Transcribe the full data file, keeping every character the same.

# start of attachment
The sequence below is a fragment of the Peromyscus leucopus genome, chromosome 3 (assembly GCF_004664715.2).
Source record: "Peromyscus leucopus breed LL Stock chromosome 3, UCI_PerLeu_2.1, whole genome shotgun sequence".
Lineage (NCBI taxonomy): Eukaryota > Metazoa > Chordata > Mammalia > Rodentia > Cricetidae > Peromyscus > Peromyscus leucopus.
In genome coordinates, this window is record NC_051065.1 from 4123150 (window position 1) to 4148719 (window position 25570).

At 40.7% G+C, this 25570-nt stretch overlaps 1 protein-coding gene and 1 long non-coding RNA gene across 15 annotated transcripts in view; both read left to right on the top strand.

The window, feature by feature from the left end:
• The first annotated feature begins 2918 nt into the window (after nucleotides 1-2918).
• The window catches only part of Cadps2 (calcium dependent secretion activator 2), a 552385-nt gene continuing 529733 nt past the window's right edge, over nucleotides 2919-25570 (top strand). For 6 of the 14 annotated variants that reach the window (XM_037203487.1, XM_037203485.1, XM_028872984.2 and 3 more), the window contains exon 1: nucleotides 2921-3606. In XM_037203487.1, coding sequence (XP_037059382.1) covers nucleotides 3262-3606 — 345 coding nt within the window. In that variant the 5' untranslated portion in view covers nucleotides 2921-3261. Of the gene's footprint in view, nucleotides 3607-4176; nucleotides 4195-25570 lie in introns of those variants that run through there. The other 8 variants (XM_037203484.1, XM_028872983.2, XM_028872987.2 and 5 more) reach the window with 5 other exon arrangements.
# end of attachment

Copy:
The sequence below is a fragment of the Peromyscus leucopus genome, chromosome 3 (assembly GCF_004664715.2).
Source record: "Peromyscus leucopus breed LL Stock chromosome 3, UCI_PerLeu_2.1, whole genome shotgun sequence".
Lineage (NCBI taxonomy): Eukaryota > Metazoa > Chordata > Mammalia > Rodentia > Cricetidae > Peromyscus > Peromyscus leucopus.
In genome coordinates, this window is record NC_051065.1 from 4123150 (window position 1) to 4148719 (window position 25570).

At 40.7% G+C, this 25570-nt stretch overlaps 1 protein-coding gene and 1 long non-coding RNA gene across 15 annotated transcripts in view; both read left to right on the top strand.

The window, feature by feature from the left end:
• The first annotated feature begins 2918 nt into the window (after nucleotides 1-2918).
• The window catches only part of Cadps2 (calcium dependent secretion activator 2), a 552385-nt gene continuing 529733 nt past the window's right edge, over nucleotides 2919-25570 (top strand). For 6 of the 14 annotated variants that reach the window (XM_037203487.1, XM_037203485.1, XM_028872984.2 and 3 more), the window contains exon 1: nucleotides 2921-3606. In XM_037203487.1, coding sequence (XP_037059382.1) covers nucleotides 3262-3606 — 345 coding nt within the window. In that variant the 5' untranslated portion in view covers nucleotides 2921-3261. Of the gene's footprint in view, nucleotides 3607-4176; nucleotides 4195-25570 lie in introns of those variants that run through there. The other 8 variants (XM_037203484.1, XM_028872983.2, XM_028872987.2 and 5 more) reach the window with 5 other exon arrangements.